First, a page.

Another issue to consider is that the feasibility for South American countries to pool sovereignty or to delegate power varies from one Member State to another, according to their own constitutive and legal framework. In some cases, Constitutional texts are quite clear in stimulating regional integration and stressing the prevalence of regional law, like the Venezuelan Constitution that allows to ‘confer on supranational organisations (...) the exercise of the powers necessary to carry out these integration processes (...)’(Art. 153, Venezuelan Constitution 1999). The Colombian external relations ‘are based on national sovereignty (...) and on recognition of the principles of international law accepted by Colombia’ and ‘The State shall promote economic, social and political integration with other nations(…)’, (Art. 19 and Art. 227, Colombian Constitution 1991). There are, however, other Member States whit Constitutions that needs amendment to pool sovereignty; like the Bolivian Constitutions which states ‘The public authorities may not delegate the powers conferred on them by this Constitution, or confer on the executive branch powers other than those expressly conferred on them by it’ (Art. 30, Bolivian Constitution). Therefore, the creation of a supranational executive body could not be totally accepted until the totality of the national Constitutions were in line with it.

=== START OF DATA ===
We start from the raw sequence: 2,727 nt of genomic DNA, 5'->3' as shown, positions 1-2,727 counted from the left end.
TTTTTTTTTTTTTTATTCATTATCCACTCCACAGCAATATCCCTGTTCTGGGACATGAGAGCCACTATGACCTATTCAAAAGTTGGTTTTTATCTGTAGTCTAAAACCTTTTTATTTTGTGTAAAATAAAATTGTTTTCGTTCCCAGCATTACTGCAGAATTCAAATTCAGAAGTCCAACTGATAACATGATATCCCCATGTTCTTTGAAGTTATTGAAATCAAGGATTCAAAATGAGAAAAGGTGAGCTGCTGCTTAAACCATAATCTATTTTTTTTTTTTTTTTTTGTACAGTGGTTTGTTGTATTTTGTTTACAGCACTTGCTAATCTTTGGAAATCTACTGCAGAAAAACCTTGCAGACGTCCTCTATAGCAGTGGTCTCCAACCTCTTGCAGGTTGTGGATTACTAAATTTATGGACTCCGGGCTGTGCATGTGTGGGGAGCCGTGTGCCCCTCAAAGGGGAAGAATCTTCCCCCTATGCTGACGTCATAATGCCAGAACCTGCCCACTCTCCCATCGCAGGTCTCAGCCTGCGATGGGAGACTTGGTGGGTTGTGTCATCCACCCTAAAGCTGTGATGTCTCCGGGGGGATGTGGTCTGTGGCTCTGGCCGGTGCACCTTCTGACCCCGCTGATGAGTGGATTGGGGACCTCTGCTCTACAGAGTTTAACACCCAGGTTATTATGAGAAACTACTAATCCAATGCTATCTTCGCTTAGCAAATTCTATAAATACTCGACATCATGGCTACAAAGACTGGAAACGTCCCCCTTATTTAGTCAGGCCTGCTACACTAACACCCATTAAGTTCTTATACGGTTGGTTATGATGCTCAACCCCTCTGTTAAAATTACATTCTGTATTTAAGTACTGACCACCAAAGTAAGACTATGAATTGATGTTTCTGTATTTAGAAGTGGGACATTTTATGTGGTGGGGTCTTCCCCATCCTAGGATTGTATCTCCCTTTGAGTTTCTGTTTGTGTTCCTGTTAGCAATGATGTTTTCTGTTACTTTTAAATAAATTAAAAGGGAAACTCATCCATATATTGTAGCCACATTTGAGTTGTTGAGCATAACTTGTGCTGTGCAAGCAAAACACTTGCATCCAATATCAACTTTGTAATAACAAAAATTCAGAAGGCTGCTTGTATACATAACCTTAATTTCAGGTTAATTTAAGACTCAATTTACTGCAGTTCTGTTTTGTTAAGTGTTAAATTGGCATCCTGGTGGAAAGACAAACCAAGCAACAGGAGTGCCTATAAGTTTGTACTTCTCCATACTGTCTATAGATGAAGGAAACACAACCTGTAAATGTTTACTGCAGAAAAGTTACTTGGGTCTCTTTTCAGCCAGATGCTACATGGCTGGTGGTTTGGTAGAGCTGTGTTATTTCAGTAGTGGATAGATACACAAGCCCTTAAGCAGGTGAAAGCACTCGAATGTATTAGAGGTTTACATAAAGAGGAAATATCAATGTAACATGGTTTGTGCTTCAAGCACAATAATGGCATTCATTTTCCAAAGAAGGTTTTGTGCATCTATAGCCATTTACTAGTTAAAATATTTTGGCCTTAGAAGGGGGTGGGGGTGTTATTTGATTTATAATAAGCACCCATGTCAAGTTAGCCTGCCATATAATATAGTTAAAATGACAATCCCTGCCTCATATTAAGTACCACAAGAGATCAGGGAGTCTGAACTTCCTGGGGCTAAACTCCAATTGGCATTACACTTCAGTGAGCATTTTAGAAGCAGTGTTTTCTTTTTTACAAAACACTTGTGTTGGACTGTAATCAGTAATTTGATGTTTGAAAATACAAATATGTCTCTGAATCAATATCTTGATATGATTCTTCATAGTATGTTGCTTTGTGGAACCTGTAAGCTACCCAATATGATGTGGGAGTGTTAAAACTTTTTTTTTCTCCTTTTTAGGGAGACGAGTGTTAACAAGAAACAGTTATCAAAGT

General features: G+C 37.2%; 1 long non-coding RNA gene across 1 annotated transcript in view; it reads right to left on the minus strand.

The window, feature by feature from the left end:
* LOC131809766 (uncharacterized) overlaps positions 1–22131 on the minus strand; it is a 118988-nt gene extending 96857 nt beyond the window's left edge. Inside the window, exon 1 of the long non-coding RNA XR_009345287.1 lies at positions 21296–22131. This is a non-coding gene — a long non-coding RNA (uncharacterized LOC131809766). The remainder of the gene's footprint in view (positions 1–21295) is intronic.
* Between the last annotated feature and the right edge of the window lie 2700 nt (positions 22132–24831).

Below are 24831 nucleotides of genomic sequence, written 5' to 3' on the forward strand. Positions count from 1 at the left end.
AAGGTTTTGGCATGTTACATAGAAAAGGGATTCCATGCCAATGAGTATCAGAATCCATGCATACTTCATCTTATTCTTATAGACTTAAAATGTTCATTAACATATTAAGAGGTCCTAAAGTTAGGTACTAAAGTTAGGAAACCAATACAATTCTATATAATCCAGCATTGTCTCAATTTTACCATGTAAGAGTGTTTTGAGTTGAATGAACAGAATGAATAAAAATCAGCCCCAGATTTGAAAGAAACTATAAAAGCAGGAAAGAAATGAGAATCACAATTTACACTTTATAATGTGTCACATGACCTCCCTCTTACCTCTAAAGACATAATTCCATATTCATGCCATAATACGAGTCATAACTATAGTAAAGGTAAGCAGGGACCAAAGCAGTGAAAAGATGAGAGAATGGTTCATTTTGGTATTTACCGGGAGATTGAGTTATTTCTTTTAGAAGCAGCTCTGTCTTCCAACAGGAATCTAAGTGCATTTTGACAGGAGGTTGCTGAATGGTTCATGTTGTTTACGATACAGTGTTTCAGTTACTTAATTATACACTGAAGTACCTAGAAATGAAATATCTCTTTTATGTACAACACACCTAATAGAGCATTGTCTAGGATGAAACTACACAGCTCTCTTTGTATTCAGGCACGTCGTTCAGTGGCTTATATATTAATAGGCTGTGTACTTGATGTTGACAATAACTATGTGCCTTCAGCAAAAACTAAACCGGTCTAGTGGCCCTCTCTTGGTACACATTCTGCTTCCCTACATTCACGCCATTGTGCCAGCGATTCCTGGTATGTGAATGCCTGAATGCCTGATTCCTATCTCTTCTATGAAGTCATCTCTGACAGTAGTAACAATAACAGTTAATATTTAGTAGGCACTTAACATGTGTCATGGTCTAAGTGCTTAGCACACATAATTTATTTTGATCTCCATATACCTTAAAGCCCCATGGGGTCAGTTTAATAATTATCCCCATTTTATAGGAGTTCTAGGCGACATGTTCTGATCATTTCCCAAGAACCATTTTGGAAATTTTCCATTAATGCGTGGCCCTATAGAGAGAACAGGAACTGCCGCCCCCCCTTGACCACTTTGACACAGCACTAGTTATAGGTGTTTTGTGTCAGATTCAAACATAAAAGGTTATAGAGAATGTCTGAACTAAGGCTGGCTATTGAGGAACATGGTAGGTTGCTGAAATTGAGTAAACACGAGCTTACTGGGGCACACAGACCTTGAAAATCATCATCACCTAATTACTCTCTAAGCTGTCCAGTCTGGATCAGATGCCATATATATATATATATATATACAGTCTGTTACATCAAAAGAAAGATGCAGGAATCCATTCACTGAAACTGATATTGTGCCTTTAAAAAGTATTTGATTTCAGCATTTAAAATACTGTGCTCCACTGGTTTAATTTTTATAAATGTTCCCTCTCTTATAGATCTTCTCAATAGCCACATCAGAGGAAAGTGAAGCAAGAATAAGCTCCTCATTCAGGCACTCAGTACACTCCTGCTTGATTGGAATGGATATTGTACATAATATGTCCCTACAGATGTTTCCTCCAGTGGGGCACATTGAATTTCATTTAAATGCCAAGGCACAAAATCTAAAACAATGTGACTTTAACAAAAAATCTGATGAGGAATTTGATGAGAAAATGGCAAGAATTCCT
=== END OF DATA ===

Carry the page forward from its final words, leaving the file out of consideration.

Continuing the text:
In addition to the considerations presented above, Chapter IV presents two Case Study based on the Game Theory to demonstrate the strong influence of an executive body with supranational competences in the integration process. Nevertheless, it is likely to expect that present integration structures will remain tied to intergovernmental political intentions, and the integration process will loose the benefits of a Supranational Executive Body.